8. Absorbed dose-to-water protocol applied to synchrotron-generated x-rays at very high dose rates

    Science.gov (United States)

    Fournier, P.; Crosbie, J. C.; Cornelius, I.; Berkvens, P.; Donzelli, M.; Clavel, A. H.; Rosenfeld, A. B.; Petasecca, M.; Lerch, M. L. F.; Bräuer-Krisch, E.

    2016-07-01

    Microbeam radiation therapy (MRT) is a new radiation treatment modality in the pre-clinical stage of development at the ID17 Biomedical Beamline of the European synchrotron radiation facility (ESRF) in Grenoble, France. MRT exploits the dose volume effect that is made possible through the spatial fractionation of the high dose rate synchrotron-generated x-ray beam into an array of microbeams. As an important step towards the development of a dosimetry protocol for MRT, we have applied the International Atomic Energy Agency’s TRS 398 absorbed dose-to-water protocol to the synchrotron x-ray beam in the case of the broad beam irradiation geometry (i.e. prior to spatial fractionation into microbeams). The very high dose rates observed here mean the ion recombination correction factor, k s , is the most challenging to quantify of all the necessary corrections to apply for ionization chamber based absolute dosimetry. In the course of this study, we have developed a new method, the so called ‘current ramping’ method, to determine k s for the specific irradiation and filtering conditions typically utilized throughout the development of MRT. Using the new approach we deduced an ion recombination correction factor of 1.047 for the maximum ESRF storage ring current (200 mA) under typical beam spectral filtering conditions in MRT. MRT trials are currently underway with veterinary patients at the ESRF that require additional filtering, and we have estimated a correction factor of 1.025 for these filtration conditions for the same ESRF storage ring current. The protocol described herein provides reference dosimetry data for the associated Treatment Planning System utilized in the current veterinary trials and anticipated future human clinical trials.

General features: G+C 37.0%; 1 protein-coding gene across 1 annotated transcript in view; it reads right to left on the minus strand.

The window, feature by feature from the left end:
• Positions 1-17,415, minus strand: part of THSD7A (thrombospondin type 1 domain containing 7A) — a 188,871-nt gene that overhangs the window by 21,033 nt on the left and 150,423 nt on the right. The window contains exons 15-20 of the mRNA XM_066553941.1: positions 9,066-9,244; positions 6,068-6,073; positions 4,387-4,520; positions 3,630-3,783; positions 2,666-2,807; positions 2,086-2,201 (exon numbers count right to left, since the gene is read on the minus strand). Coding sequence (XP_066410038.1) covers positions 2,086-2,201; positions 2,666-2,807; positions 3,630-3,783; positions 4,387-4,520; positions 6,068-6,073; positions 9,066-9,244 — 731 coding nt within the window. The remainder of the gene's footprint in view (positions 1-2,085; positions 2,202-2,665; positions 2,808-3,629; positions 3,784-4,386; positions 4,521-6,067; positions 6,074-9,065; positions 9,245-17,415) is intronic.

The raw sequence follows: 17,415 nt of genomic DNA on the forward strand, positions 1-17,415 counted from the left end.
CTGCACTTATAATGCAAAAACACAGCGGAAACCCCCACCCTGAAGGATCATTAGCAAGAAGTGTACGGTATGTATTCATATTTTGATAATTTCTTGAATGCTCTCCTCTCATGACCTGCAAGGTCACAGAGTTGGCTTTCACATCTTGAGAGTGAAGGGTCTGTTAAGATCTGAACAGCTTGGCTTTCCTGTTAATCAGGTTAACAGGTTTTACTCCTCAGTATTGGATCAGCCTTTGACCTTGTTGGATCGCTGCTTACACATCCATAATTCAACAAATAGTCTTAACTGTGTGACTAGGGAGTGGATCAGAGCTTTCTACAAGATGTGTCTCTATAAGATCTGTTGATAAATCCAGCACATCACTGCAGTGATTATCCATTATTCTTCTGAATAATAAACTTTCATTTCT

9. Boundary electron and beta dosimetry-quantification of the effects of dissimilar media on absorbed dose